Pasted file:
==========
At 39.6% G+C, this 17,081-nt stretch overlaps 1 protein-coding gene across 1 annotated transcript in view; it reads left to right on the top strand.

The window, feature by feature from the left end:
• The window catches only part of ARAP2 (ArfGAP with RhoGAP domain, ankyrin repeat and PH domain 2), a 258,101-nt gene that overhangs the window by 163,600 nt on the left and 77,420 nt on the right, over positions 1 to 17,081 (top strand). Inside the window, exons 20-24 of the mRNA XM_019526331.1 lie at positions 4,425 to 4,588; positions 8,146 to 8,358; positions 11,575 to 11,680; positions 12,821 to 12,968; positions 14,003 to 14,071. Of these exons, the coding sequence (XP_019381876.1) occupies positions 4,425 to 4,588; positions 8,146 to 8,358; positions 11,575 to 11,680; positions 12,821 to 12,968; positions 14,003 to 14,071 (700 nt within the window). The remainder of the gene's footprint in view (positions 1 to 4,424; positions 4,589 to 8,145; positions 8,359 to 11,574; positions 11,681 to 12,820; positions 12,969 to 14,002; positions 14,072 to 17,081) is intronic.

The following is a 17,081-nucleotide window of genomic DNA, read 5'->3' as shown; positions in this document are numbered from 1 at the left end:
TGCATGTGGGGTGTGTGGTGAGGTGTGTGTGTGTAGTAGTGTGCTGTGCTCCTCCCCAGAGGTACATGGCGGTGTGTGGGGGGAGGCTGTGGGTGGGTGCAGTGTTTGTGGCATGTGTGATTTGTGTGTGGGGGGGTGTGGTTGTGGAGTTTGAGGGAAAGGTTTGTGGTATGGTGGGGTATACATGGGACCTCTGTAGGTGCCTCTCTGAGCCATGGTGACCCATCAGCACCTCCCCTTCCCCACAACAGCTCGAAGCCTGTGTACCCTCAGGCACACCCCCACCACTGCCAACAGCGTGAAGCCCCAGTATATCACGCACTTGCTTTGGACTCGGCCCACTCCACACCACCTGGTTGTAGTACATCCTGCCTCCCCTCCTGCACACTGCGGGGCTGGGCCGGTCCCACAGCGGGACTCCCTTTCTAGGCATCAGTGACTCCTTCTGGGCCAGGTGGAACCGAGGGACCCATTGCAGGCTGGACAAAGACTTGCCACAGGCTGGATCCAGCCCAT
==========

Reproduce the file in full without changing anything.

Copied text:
At 39.6% G+C, this 17,081-nt stretch overlaps 1 protein-coding gene across 1 annotated transcript in view; it reads left to right on the top strand.

The window, feature by feature from the left end:
• The window catches only part of ARAP2 (ArfGAP with RhoGAP domain, ankyrin repeat and PH domain 2), a 258,101-nt gene that overhangs the window by 163,600 nt on the left and 77,420 nt on the right, over positions 1 to 17,081 (top strand). Inside the window, exons 20-24 of the mRNA XM_019526331.1 lie at positions 4,425 to 4,588; positions 8,146 to 8,358; positions 11,575 to 11,680; positions 12,821 to 12,968; positions 14,003 to 14,071. Of these exons, the coding sequence (XP_019381876.1) occupies positions 4,425 to 4,588; positions 8,146 to 8,358; positions 11,575 to 11,680; positions 12,821 to 12,968; positions 14,003 to 14,071 (700 nt within the window). The remainder of the gene's footprint in view (positions 1 to 4,424; positions 4,589 to 8,145; positions 8,359 to 11,574; positions 11,681 to 12,820; positions 12,969 to 14,002; positions 14,072 to 17,081) is intronic.

The following is a 17,081-nucleotide window of genomic DNA, read 5'->3' as shown; positions in this document are numbered from 1 at the left end:
TGCATGTGGGGTGTGTGGTGAGGTGTGTGTGTGTAGTAGTGTGCTGTGCTCCTCCCCAGAGGTACATGGCGGTGTGTGGGGGGAGGCTGTGGGTGGGTGCAGTGTTTGTGGCATGTGTGATTTGTGTGTGGGGGGGTGTGGTTGTGGAGTTTGAGGGAAAGGTTTGTGGTATGGTGGGGTATACATGGGACCTCTGTAGGTGCCTCTCTGAGCCATGGTGACCCATCAGCACCTCCCCTTCCCCACAACAGCTCGAAGCCTGTGTACCCTCAGGCACACCCCCACCACTGCCAACAGCGTGAAGCCCCAGTATATCACGCACTTGCTTTGGACTCGGCCCACTCCACACCACCTGGTTGTAGTACATCCTGCCTCCCCTCCTGCACACTGCGGGGCTGGGCCGGTCCCACAGCGGGACTCCCTTTCTAGGCATCAGTGACTCCTTCTGGGCCAGGTGGAACCGAGGGACCCATTGCAGGCTGGACAAAGACTTGCCACAGGCTGGATCCAGCCCAT